Alster: The central factors of ESG are clearly defined as the measure of sustainability and ethical impact of a corporation. However, professionals are still struggling to understand how to effectively screen and monitor for ESG within third-party risk management programs, our survey revealed. In fact, 51% of respondents said that being able to accurately identify and verify identities was their top concern as it relates to ESG.
SCMR: What are the implications?
Alster: When you think about ESG and the implications that responsible sourcing can have on a corporation’s brand and reputation, in today’s digital world, it is no wonder this is a top growing concern. What needs to be solved is how to truly screen and continuously monitor for something like ESG. Supply chains are becoming increasingly more global and with that larger, more complex, global footprint, ESG becomes more challenging.
SCMR: Anything else?
Alster: Another issue is that there is no industry standard on how to measure ESG today. It’s up to each corporation to determine if and how to consider ESG within their supplier risk program. In my experience, softer supplier attributes like ethical impact are going to increase in importance – I think consumers are going to demand it more and more.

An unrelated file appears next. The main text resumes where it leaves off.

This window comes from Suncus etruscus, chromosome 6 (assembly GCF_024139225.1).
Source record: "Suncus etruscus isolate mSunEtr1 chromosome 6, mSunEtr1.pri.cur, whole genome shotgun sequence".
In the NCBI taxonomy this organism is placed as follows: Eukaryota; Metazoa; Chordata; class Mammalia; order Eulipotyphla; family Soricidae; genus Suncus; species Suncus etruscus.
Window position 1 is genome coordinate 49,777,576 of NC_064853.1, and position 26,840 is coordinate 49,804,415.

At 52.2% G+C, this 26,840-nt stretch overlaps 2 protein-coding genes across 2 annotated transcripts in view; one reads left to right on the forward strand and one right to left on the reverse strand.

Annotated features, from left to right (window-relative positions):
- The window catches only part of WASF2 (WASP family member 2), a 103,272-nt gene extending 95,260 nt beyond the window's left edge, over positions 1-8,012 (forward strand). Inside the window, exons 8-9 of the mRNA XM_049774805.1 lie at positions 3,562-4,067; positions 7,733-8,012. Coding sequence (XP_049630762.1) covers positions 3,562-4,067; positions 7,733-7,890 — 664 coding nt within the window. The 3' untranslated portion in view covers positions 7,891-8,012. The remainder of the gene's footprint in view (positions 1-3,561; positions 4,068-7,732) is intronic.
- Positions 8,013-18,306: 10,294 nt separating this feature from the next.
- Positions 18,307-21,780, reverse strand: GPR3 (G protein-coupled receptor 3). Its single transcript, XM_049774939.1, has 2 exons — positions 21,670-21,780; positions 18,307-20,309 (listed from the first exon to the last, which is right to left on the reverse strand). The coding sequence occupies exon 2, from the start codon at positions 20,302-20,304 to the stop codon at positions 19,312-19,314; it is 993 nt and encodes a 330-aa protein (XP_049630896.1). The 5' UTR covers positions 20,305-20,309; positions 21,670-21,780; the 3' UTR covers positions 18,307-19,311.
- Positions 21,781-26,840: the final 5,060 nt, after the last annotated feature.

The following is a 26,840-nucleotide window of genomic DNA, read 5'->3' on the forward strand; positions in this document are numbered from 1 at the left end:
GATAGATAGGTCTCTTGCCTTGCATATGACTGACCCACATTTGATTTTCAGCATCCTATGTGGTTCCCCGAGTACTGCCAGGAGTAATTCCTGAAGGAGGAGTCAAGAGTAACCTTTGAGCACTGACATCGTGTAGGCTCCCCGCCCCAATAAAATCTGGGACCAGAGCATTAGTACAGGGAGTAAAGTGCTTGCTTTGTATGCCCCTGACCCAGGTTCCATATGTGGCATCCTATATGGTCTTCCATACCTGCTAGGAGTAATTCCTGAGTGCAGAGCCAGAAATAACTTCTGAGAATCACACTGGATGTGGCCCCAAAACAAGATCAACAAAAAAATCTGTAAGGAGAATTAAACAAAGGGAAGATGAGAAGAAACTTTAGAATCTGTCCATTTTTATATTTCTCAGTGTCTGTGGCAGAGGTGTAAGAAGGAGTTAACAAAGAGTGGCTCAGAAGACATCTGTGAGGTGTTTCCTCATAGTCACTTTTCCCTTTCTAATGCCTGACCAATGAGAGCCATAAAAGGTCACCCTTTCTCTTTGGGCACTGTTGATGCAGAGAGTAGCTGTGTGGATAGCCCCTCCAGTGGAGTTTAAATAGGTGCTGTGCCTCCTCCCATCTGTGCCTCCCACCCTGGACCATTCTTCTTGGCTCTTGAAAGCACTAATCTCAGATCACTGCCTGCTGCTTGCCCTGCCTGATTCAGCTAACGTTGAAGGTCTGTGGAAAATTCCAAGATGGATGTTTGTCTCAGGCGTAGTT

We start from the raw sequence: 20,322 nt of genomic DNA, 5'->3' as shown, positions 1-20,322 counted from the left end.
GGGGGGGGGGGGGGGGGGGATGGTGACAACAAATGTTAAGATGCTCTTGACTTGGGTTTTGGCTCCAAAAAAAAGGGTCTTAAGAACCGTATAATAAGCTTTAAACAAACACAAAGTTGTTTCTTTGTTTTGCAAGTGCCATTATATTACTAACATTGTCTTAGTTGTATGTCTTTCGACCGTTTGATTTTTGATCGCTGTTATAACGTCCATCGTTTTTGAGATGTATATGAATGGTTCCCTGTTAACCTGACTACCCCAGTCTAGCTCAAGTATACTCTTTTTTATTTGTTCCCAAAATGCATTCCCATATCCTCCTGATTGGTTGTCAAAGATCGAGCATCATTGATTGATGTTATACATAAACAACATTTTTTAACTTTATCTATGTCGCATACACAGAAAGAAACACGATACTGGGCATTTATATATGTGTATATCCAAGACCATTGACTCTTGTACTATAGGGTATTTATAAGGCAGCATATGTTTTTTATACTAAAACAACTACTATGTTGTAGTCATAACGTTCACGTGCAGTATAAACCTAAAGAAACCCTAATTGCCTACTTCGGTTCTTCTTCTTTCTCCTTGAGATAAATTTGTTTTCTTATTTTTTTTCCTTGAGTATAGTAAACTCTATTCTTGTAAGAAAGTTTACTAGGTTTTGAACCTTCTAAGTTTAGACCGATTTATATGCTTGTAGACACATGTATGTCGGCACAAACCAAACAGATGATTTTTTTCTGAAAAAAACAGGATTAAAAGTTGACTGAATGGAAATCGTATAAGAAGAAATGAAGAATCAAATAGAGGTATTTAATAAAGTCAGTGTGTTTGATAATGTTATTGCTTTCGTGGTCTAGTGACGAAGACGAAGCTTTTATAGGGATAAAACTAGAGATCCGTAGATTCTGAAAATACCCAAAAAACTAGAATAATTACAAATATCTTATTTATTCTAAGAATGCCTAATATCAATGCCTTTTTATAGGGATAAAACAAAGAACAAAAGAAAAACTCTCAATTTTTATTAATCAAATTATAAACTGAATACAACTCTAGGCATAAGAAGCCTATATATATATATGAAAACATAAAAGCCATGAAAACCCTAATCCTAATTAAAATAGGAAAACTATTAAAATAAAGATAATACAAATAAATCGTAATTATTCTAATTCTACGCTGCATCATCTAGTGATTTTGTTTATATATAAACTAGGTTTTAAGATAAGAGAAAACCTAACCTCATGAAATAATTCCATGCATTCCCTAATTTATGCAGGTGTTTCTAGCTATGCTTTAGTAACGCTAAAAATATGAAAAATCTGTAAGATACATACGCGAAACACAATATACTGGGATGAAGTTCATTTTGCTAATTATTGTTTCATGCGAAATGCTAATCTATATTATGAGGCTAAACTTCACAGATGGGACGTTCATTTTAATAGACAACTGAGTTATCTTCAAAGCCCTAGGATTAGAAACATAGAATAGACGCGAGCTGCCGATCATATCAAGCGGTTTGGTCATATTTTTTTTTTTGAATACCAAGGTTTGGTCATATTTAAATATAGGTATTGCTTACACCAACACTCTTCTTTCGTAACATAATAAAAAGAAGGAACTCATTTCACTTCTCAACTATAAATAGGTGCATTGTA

SCMR: How will supply chain managers avoid some of the major pitfalls outlined here…particularly fraud?
Alster: I don’t believe that supply chain managers can ever fully avoid fraud, however, they can help mitigate the risk of fraud by ensuring that certain actions and policies are implemented within their third-party risk management program. How nefarious suppliers misrepresent themselves is ever-changing so the most important thing a supply chain manager can do is have flexibility within their program.
SCMR: Any examples?
Alster: Yes, here are few that are critical to helping identify major pitfalls like fraud.
Management of self-disclosures: Corporations rely on a high level of self-disclosed information from their suppliers and those suppliers committing fraud don’t raise their hand and tell you. Validating self-disclosed information in the screening process is imperative. One way to help minimize fraud with self-disclosures is to leverage an automated workflow management tools.
Continuous monitoring and alerts: Often times I see where suppliers have been screened during the initial onboarding process, but then never looked at again. This leaves corporations at risk for fraud. A supplier’s circumstances can change over time, so it’s important to continuously monitor for any material changes in a supplier’s risk portfolio. In terms of monitoring, there also needs to be an alert system that triggers the supply chain manager to take action if needed.
Create a risk-based program: A comprehensive due diligence screening on every single supplier can be costly. It is important that supply chain managers understand where the majority of their risk is concentrated. Understanding the full portfolio of a supply chain and then creating a risk-based program to focus on the key risks certainly helps avoid pitfalls and disruptions in the business.
Published by Supply Chain Management. Authored by Patrick Burnson, Executive Editor · April 23, 2019
Source: Supply Chain Management Review